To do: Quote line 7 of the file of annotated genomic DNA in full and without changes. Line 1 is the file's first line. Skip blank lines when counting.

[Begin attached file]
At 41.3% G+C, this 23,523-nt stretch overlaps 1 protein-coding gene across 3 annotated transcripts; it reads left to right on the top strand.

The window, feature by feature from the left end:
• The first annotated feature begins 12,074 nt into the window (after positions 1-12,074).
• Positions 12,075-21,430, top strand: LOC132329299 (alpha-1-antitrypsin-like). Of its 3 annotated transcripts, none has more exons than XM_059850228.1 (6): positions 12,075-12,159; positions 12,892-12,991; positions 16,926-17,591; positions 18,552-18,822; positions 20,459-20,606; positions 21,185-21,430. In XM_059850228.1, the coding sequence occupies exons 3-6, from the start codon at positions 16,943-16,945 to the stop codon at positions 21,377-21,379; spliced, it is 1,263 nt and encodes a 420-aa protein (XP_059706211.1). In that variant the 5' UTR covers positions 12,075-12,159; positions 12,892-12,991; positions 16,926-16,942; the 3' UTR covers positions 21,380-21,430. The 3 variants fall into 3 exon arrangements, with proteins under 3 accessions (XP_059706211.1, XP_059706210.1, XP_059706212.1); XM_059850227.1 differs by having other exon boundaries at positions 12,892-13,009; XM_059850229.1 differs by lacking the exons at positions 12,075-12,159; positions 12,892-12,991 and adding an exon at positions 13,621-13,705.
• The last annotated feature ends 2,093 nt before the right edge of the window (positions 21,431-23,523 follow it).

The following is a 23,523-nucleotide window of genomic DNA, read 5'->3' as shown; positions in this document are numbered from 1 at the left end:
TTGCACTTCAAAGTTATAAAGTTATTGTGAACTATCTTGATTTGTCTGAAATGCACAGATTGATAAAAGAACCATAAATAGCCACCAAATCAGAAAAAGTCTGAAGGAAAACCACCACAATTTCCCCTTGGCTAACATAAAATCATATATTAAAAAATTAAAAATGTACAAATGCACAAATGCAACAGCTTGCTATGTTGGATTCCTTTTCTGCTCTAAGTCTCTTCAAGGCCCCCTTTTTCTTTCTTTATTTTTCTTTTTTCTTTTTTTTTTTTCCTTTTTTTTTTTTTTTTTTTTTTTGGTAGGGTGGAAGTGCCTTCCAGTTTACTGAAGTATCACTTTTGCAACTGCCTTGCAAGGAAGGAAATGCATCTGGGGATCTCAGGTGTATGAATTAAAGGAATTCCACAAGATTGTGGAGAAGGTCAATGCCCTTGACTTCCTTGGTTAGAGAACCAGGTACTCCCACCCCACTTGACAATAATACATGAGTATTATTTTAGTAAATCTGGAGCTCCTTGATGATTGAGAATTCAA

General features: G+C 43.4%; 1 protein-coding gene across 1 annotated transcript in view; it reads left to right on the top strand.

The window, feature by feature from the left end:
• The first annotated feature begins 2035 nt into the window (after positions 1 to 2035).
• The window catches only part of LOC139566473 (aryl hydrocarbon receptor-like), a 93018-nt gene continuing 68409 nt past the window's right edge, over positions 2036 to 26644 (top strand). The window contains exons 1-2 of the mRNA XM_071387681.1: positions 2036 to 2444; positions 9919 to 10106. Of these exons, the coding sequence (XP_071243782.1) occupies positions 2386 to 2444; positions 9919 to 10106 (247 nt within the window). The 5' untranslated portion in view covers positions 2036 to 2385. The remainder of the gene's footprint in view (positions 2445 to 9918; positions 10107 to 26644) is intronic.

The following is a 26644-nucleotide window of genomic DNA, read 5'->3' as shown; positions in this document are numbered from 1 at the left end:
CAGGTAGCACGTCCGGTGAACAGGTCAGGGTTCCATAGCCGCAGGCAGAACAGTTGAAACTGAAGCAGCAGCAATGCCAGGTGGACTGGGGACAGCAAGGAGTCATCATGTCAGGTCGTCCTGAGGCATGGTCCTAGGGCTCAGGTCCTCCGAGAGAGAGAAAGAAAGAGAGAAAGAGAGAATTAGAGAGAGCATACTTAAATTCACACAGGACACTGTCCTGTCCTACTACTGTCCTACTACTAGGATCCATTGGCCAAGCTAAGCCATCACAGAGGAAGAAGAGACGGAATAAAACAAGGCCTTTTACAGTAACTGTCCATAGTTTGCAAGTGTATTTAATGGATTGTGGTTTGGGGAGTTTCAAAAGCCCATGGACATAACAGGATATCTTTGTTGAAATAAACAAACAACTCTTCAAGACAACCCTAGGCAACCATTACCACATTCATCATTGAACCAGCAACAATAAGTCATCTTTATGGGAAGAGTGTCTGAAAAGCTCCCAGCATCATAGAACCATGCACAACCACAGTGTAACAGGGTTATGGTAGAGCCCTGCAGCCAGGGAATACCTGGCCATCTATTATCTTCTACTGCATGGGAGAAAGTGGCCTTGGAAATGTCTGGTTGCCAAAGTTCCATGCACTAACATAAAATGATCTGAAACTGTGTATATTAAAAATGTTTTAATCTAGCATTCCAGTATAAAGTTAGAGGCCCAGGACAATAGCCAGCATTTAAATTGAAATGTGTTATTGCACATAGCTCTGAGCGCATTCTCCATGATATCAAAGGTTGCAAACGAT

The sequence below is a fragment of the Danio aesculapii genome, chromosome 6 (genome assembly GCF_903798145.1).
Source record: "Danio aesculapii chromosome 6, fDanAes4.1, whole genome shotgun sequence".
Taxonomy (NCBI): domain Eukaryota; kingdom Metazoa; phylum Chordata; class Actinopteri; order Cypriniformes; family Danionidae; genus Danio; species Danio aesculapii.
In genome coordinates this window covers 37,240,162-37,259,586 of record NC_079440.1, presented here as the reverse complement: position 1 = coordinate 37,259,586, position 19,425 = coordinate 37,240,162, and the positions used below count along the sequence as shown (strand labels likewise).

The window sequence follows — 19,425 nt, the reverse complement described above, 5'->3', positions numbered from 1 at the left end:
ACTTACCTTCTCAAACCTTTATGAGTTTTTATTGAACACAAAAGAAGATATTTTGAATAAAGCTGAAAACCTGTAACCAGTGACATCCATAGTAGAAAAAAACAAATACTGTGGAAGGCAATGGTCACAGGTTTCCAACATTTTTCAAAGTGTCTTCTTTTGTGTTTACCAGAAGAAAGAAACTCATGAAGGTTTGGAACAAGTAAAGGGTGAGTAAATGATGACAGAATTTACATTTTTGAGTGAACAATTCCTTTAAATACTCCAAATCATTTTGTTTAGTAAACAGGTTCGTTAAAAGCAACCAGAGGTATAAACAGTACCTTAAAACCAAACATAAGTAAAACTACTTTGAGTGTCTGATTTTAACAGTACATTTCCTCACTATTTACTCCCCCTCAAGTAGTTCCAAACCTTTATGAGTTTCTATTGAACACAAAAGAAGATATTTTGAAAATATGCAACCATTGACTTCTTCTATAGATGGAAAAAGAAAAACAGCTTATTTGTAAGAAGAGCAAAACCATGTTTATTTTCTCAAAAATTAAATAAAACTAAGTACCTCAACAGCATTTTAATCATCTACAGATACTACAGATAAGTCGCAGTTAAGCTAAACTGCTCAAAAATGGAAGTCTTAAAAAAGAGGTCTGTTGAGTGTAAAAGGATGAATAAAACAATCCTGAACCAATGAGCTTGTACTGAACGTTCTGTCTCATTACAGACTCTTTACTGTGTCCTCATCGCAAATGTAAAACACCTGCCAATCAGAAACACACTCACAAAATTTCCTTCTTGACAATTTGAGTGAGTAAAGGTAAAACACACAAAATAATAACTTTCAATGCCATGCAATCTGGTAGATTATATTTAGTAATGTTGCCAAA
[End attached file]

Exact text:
TTGCACTTCAAAGTTATAAAGTTATTGTGAACTATCTTGATTTGTCTGAAATGCACAGATTGATAAAAGAACCATAAATAGCCACCAAATCAGAAAAAGTCTGAAGGAAAACCACCACAATTTCCCCTTGGCTAACATAAAATCATATATTAAAAAATTAAAAATGTACAAATGCACAAATGCAACAGCTTGCTATGTTGGATTCCTTTTCTGCTCTAAGTCTCTTCAAGGCCCCCTTTTTCTTTCTTTATTTTTCTTTTTTCTTTTTTTTTTTTCCTTTTTTTTTTTTTTTTTTTTTTTGGTAGGGTGGAAGTGCCTTCCAGTTTACTGAAGTATCACTTTTGCAACTGCCTTGCAAGGAAGGAAATGCATCTGGGGATCTCAGGTGTATGAATTAAAGGAATTCCACAAGATTGTGGAGAAGGTCAATGCCCTTGACTTCCTTGGTTAGAGAACCAGGTACTCCCACCCCACTTGACAATAATACATGAGTATTATTTTAGTAAATCTGGAGCTCCTTGATGATTGAGAATTCAA